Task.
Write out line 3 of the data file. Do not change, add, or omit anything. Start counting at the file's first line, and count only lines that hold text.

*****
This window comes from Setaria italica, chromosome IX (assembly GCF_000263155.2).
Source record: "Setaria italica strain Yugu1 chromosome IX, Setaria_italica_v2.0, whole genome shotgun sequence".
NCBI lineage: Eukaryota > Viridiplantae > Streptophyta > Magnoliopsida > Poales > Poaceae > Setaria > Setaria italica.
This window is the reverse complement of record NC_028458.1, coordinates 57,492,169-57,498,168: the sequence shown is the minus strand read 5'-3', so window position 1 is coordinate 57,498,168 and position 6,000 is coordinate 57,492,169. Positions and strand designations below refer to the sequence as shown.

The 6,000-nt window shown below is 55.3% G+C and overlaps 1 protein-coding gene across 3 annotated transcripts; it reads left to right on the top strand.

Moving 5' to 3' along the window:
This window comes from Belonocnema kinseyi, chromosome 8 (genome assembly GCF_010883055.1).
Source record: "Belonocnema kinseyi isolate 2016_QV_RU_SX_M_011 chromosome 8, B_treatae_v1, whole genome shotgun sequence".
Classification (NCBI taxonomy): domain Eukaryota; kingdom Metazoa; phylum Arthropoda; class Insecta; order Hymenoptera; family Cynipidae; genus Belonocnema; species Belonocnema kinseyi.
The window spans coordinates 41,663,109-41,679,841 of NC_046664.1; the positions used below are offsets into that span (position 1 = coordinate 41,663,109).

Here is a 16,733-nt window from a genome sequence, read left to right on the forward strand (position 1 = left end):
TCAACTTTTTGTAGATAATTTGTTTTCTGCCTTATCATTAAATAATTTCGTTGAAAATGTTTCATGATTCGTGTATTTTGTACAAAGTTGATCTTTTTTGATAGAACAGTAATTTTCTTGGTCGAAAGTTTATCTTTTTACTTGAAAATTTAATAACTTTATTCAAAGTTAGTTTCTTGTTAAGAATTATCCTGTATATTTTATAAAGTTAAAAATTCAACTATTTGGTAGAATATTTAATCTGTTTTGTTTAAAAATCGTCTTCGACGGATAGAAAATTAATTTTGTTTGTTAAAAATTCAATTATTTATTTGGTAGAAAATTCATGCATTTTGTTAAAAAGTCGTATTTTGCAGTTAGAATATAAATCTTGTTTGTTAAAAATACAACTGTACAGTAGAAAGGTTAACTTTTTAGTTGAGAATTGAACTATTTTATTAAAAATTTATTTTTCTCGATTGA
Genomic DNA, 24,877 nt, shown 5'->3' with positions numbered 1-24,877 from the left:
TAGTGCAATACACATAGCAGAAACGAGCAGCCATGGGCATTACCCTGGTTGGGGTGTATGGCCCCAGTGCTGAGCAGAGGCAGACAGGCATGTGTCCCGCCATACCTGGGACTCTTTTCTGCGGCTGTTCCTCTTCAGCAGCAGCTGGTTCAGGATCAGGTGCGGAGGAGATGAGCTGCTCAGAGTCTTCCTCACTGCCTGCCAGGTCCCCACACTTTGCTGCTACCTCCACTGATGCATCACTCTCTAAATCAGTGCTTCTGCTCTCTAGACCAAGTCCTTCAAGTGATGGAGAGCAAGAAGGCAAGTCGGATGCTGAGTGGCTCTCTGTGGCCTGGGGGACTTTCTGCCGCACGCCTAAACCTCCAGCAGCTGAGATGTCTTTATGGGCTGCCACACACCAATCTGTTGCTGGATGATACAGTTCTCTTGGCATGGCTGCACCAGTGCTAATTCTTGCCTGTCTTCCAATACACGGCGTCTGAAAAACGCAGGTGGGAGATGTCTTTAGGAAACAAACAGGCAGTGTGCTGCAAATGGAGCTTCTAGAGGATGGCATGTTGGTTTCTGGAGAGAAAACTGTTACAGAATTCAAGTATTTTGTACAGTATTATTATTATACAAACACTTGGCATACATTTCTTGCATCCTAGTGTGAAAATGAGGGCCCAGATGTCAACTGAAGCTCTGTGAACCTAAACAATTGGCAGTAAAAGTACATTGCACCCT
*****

NCBI lineage: Eukaryota > Viridiplantae > Streptophyta > Magnoliopsida > Poales > Poaceae > Setaria > Setaria italica.